By the time of its discovery by Columbus, the island had been inhabited for 5.5 thousand years. Its first settlers were the Indians, who had moved to the islands from the territory of the South American continent. Since the landing of Columbus and till 1627 the island remained a Spanish possession, but the fierce Carib resistance kept European colonists in constant fear.

Lying between Santa Lucia and the Grenadines, the island of St. Vincent is the largest and most northern of the country. The stormy windward side and the quiet and calm leeward coast, together with the lush and mountainous hinterland make the island the main tourist attraction of the country. St. Vincent has many beautiful bays and beaches covered with black volcanic sand, with the exception of white sandy beaches on the southern tip, framed by palm trees and green hills. The combination of coral reefs, clear water and the sublime landscape creates ideal conditions for active leisure and idle repose on the beaches. And the abundance of colorful local villages only highlights these benefits.

Located in the protected bay on the southwestern tip of St. Vincent, Kingstown is a commercial and political center of the island. The capital of the island is not very rich in historical sites, but this is a good place to relax, or simply stroll along the cobbled streets. The city is famous for its unique atmosphere, the abundance of shops and stalls along the shores of the Bay and Bedford Street. Kingstown is widely known for its churches. Catholic Cathedral of St. Mary is famous for its eclectic mix of Romanesque arches and columns, Gothic spires and Moorish ornamentation, and its walls are built of dark volcanic blocks. Anglican Cathedral of St. George is constructed in the Gregorian style, and contains the main exhibit of religious art, the Red Angel, which was supposed to be placed in St. Paul's Cathedral in London.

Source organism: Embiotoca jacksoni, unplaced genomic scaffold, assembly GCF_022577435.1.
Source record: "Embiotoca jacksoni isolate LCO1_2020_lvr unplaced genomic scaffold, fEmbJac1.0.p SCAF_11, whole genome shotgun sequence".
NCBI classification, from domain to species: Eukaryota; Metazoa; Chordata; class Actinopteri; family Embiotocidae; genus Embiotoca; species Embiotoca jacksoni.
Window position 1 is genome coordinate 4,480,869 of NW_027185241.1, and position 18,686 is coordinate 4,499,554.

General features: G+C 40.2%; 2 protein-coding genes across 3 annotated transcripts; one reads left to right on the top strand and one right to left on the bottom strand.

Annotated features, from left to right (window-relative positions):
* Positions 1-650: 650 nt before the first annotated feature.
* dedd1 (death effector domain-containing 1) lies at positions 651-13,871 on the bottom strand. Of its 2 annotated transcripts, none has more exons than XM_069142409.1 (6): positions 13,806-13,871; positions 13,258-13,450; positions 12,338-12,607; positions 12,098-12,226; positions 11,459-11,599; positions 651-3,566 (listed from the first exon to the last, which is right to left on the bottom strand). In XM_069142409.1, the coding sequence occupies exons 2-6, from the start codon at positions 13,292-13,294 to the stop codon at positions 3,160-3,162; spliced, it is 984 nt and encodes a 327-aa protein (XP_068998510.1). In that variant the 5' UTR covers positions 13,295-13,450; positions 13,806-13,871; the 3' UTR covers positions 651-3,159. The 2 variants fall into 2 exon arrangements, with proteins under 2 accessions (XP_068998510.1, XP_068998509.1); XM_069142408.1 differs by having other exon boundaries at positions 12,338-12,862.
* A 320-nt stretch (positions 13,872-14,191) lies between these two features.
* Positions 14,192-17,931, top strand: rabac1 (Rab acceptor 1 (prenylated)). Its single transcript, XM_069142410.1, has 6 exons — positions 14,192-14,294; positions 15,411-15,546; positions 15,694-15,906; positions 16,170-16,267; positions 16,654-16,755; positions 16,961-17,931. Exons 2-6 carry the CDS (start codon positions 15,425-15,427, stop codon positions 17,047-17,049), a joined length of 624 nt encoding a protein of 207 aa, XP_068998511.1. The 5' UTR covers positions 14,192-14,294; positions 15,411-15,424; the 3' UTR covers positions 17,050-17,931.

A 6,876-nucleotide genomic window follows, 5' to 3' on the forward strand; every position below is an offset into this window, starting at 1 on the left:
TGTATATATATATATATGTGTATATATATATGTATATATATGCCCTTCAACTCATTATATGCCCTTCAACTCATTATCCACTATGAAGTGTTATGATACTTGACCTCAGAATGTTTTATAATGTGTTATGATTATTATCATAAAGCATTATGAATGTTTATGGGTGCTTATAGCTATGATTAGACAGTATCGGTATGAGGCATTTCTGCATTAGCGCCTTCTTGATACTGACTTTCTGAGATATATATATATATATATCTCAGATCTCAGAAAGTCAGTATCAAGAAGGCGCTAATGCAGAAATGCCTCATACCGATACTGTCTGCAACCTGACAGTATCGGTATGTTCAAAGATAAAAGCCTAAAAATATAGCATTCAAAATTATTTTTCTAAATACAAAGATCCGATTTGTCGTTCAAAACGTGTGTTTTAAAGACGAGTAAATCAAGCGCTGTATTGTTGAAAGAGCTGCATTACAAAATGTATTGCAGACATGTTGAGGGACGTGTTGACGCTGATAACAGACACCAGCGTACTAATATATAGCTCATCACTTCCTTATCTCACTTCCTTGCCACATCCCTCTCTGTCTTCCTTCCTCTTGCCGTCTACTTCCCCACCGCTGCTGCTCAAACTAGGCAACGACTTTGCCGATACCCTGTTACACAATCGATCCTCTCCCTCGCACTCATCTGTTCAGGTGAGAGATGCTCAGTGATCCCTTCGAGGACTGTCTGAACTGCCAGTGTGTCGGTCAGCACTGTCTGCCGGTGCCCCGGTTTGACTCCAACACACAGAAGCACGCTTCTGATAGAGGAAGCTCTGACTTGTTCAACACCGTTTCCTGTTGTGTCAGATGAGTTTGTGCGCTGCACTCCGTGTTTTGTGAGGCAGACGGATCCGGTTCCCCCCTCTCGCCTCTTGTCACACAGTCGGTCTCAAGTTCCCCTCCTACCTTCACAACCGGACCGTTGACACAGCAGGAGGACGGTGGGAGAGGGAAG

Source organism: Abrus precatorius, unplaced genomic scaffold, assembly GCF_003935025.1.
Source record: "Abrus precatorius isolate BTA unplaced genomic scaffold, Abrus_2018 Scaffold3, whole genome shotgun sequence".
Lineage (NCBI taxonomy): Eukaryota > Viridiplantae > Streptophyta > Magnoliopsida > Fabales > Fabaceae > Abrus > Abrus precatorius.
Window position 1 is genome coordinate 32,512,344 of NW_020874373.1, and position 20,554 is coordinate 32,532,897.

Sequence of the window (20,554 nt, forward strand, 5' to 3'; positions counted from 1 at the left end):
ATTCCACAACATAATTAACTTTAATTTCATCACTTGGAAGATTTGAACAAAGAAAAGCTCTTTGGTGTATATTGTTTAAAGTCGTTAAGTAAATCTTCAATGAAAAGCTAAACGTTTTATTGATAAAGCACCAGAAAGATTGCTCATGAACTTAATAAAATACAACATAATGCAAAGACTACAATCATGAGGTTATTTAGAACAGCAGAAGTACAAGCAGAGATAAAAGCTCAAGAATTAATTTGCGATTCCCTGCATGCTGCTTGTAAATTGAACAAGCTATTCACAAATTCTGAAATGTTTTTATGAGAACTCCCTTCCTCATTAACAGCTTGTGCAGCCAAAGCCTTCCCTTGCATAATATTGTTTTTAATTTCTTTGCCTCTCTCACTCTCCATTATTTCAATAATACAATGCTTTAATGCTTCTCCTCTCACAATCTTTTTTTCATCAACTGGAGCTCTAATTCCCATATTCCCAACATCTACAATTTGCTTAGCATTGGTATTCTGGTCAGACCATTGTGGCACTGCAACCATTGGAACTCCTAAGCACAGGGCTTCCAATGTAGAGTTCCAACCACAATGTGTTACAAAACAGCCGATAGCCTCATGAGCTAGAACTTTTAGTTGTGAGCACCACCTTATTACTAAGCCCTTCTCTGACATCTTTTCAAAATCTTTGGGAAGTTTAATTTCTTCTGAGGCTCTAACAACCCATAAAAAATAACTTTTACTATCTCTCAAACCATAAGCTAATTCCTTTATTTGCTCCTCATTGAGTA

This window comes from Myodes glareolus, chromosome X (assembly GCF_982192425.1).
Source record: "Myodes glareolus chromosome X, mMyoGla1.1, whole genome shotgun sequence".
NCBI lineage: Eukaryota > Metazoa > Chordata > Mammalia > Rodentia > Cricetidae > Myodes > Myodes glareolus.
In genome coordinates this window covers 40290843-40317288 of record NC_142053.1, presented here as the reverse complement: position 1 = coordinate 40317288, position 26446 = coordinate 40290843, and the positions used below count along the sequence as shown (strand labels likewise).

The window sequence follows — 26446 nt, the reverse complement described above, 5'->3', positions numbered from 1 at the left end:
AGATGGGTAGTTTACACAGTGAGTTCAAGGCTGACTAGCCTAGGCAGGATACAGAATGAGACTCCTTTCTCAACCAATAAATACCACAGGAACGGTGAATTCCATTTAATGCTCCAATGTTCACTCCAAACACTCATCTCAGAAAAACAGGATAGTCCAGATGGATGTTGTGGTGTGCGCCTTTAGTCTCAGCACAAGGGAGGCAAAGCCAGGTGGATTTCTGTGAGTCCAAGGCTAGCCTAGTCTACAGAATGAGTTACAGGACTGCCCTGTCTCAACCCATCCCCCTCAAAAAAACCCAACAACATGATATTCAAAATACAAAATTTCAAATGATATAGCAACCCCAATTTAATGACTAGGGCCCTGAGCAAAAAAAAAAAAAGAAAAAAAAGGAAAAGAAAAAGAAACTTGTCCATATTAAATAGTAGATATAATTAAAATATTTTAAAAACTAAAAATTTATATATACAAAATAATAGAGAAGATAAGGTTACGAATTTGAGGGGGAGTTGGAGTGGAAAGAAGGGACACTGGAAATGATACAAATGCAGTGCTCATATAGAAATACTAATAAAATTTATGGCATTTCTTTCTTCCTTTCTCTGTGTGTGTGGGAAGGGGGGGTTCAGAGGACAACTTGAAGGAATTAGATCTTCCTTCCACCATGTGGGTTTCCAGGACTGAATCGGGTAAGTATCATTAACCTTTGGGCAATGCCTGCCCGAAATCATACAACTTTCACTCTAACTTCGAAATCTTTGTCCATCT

Kingstown market is one of the centers of the city. Noisy and colorful bazaar, offering an excellent selection of fresh vegetables, fruits, meat and fish, it is especially good on Fridays and Saturdays. The items of local arts and crafts are often sold directly in the courtyard of the market. The ruins of Fort Charlotte are on the top of Berkshire Hill.

La SoufriŠøre is an active, but dormant volcano, located in the northern part of St. Vincent. This is one of the main attractions of the island and one of the most studied volcanoes in the world. Request your tour operator in St. Vincent and the Grenadines to organize a professional excursion around the place.

The island of Petit-the St. Vincent is a quiet, hilly area, surrounded by three kilometers of white sandy beaches. The entire population of the island is not more than 50 people, all of them work at the resorts, and live in the village. This is the realm of hammocks, quiet and unspoiled nature, and the service is conducted only at the request of the guest.

Stretching from north to south, the island group of the Grenadines consists of 32 small islands and reefs, which can be reached only by sea or by air. Each island has its own specialization in tourism and its own set of attractions. It is also a popular yachting area and its first-class beach resort has all the conditions for diving.

The island of Mustique has long been considered a symbol of wealth and fame. Here one will find a yacht club and several dive centers of the higher class.

'Turtle Island', as it is often referred to by the locals, is known for lush green hills and lots of reef-protected beaches. Its white beaches are quiet and serene, and there are two pretty good restaurants near the shore.

Contact a travel agent on St. Vincent and the Grenadines to request a free travel quote and design a nice and memorable tour.
St. Vincent and the Grenadines